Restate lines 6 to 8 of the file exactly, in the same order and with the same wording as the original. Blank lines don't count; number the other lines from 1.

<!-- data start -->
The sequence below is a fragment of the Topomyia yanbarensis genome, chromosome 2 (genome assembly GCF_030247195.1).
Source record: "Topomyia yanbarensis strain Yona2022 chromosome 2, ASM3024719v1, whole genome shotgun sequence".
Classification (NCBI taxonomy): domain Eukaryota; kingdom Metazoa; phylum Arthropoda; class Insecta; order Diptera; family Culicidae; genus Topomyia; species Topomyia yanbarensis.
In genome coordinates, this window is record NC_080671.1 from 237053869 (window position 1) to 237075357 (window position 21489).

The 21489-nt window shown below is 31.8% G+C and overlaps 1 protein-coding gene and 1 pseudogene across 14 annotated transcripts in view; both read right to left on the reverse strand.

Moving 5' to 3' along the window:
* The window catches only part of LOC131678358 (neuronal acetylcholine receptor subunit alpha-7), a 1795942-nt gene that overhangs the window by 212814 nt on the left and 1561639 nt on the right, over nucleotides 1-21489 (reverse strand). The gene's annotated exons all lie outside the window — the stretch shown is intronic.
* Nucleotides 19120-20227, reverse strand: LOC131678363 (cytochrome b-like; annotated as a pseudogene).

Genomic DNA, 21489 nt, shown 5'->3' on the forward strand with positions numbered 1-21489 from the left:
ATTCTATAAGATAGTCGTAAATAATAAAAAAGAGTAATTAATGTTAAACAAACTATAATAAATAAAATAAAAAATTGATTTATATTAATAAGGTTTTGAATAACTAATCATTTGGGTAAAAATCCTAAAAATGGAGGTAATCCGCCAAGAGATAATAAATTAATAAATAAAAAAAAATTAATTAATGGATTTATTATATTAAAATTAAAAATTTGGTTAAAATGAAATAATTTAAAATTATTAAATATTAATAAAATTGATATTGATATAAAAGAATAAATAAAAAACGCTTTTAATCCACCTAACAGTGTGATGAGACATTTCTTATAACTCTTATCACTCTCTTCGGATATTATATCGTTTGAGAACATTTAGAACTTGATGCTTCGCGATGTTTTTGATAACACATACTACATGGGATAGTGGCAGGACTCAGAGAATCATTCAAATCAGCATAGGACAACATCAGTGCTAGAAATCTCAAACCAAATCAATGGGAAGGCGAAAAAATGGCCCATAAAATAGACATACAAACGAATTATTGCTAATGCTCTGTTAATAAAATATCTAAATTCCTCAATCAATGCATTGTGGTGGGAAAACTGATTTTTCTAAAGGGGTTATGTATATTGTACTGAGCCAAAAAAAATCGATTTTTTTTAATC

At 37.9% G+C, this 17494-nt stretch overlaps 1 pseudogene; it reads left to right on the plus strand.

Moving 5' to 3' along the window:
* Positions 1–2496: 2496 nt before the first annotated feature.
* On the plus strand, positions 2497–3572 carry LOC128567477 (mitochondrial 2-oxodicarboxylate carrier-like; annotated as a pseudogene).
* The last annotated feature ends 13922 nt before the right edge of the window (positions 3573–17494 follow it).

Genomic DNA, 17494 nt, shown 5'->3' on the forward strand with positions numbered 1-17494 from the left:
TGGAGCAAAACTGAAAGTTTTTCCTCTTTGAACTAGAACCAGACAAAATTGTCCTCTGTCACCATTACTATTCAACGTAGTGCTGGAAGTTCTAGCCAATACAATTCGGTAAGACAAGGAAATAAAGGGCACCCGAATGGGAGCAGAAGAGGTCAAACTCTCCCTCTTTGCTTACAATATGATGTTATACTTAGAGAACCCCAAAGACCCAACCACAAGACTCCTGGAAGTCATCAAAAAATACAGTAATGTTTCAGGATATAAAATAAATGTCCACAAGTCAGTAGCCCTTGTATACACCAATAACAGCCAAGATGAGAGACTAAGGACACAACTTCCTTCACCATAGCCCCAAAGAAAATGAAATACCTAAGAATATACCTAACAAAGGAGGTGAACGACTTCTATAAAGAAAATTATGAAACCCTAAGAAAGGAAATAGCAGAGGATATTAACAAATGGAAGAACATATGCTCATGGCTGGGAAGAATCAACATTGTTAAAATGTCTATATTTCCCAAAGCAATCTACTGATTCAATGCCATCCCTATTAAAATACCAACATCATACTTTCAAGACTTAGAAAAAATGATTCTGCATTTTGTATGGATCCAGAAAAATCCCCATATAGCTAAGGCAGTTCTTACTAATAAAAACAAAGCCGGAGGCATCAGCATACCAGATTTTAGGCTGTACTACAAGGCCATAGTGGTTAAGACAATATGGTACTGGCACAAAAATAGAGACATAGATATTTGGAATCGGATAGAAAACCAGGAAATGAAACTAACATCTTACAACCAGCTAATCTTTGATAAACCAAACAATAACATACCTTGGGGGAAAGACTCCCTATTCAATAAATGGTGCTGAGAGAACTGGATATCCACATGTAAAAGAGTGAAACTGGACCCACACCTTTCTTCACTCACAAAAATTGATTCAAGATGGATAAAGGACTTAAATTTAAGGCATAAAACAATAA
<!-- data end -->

Moving 5' to 3' along the window:
* The window catches only part of LOC131678358 (neuronal acetylcholine receptor subunit alpha-7), a 1795942-nt gene that overhangs the window by 212814 nt on the left and 1561639 nt on the right, over nucleotides 1-21489 (reverse strand). The gene's annotated exons all lie outside the window — the stretch shown is intronic.
* Nucleotides 19120-20227, reverse strand: LOC131678363 (cytochrome b-like; annotated as a pseudogene).